Prof. Dewey is mistaken — tuition in the UK for domestic students is about 3000L for an entire academic year, which is less than US$6000 and relative to US and now UC tuition is not high. It is high compared to most continental European systems which have maintained a level of access to be envied. For few people is $6000 a year or $10000 (what UC students are looking at) a freebie…and higher future incomes as a result of a university degree of course also mean higher future personal income taxes and larger contributions to the state coffers to help pay for the state subsidized portion of that education. In other words, it is already far from free when paying the tuition and when paying the taxes on one’s higher income after graduation.

    Moreover, unless Prof Dewey taught his students at Davis within the last 2 years or so, the very Davis students that he celebrates paid relatively little tuition while attending university compared to those today, and are in fact evidence that affordable access is so important. They were so good, not because they paid a lot of tuition, but because they didn’t have to.

  4. Propose that the UC system has that of the resource to empower students to finish HS and be ready for college work. Just learned of your “Keep California’s Promise” Would welcome your support as students take up the invitation to own this “org” Nationalyouthunion.org

    Simple plan beyond BLACK LIVES MATTER to build on that of the Dream, Life and Legacy of Dr. Martin Luther King Jr. At one time there was a State Youth Council to the age of 25 under the Lt. Gov to which needs to be revisited. In place that of CCC the feeder system to the state and UC system. Power points and data base for students to source located within our http://www.linkedin.com/in/grupoamistad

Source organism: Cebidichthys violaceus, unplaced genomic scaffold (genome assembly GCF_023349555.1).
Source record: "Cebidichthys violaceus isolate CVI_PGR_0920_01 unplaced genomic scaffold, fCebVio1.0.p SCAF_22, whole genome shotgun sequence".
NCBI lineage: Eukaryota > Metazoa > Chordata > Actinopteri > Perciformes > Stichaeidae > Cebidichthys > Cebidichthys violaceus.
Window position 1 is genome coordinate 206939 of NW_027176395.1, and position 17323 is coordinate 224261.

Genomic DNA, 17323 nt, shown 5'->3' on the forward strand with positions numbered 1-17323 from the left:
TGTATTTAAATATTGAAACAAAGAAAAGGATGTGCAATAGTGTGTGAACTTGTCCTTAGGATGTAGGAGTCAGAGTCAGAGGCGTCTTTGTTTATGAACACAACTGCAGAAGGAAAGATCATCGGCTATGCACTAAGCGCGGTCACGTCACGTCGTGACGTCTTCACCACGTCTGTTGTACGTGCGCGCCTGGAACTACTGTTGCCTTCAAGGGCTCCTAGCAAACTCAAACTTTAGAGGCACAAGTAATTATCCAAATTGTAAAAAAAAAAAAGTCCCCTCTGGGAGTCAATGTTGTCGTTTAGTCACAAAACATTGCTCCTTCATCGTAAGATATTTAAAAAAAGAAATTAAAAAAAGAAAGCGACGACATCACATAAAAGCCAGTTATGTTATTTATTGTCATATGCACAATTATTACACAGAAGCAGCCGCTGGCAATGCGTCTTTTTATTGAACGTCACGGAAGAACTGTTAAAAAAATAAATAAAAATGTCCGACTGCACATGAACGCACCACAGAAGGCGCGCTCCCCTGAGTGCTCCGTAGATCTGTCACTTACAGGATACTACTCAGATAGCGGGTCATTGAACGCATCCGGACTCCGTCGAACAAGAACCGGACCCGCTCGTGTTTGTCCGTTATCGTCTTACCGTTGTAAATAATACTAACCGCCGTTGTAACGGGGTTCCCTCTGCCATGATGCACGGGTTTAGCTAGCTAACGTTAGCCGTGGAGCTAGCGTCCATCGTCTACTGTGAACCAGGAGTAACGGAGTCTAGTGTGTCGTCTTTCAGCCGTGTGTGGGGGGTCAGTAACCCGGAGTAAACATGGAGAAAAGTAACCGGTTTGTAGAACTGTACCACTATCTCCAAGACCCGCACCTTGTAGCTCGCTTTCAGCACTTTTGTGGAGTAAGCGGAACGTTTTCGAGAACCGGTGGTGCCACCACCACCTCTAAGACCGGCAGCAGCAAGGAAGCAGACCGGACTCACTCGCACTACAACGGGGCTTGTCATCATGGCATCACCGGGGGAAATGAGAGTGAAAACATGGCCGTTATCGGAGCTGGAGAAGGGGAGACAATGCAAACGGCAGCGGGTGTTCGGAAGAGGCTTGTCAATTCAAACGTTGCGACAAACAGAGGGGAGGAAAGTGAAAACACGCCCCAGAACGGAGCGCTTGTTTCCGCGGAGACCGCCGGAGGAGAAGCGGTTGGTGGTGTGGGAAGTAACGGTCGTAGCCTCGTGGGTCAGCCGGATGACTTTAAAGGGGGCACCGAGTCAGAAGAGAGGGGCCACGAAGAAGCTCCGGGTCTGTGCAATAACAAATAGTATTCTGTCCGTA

But a search for THE GRUPO AMISTAD VISION
    Please make known that the SSCCC is it’s own non profit and with 114 campus so propose that where the UCSC campus that a new WEST SIDE PROMISE NEIGHBORHOOD is a possibility. This Sunday: The NAACP Peace event will jump start this possibility.

    Thanks in advance for any support. For sure a visit to the FB for SSCCC will take you to the 10 State Wide Regions. With Equity that of common ground the strategy to raise monies for the four active caucus structures on the table: LGBTQ, Black, Latino, and Vet’s so but each within the Budget so have but $300 each and the 10 Regions each but $600. Propose that service learning and the network of campus institutions within that of the UC system have as you the aim to keep the Promise: Fine tune the idea of PROMISE HOODS and PROMISE BARRIO’S your very personal invitation. Revisit that of the 20,000 copies of the VALUE YOUTH BOOK paid for by CYA and establish the themes and brands in partnership and collaboration.

    LISTEN TO THE FUTURE! YOUTH POWER and outreach to neighborhoods as with the creation of local town and city YOUTH CITY COUNCIL’S that link up to the resource of higher education institutions. In Neward NJ that of the creation of a YOUTH MAYOR to which links up to where ever that of a UC campus so exists.

    My self do not seek monies or position but to live out my live as my hero Cesar E. Chavez and build on his community values key to which was service to others. At Stanford I so sources the GAY PEOPLES UNION at STANFORD and so ongoing volunteer action steps to go public with the commitment shared with you today.

    Please bring that asset of your network to the feeder student leadership of SSCCC direct. At Davis the former President and at UCSC that of before her and we all know of the UC – Mexico Initiative.

    But many do not know of the list serve http://www.borderpartnership.org and it located in San Diego so an action step to explore that of their BORDER BUZZ. The students for the National Youth Union can apply for that of a Fiscal Sponsorship and our brand of PESO’S IN THE POCKET can be a cornerstone for both sides of the border.

    More that anything I am a “Bridge Builder” and that of ongoing research so seek feedback and support as share your aim and mission as a volunteer 79 year young life long learner.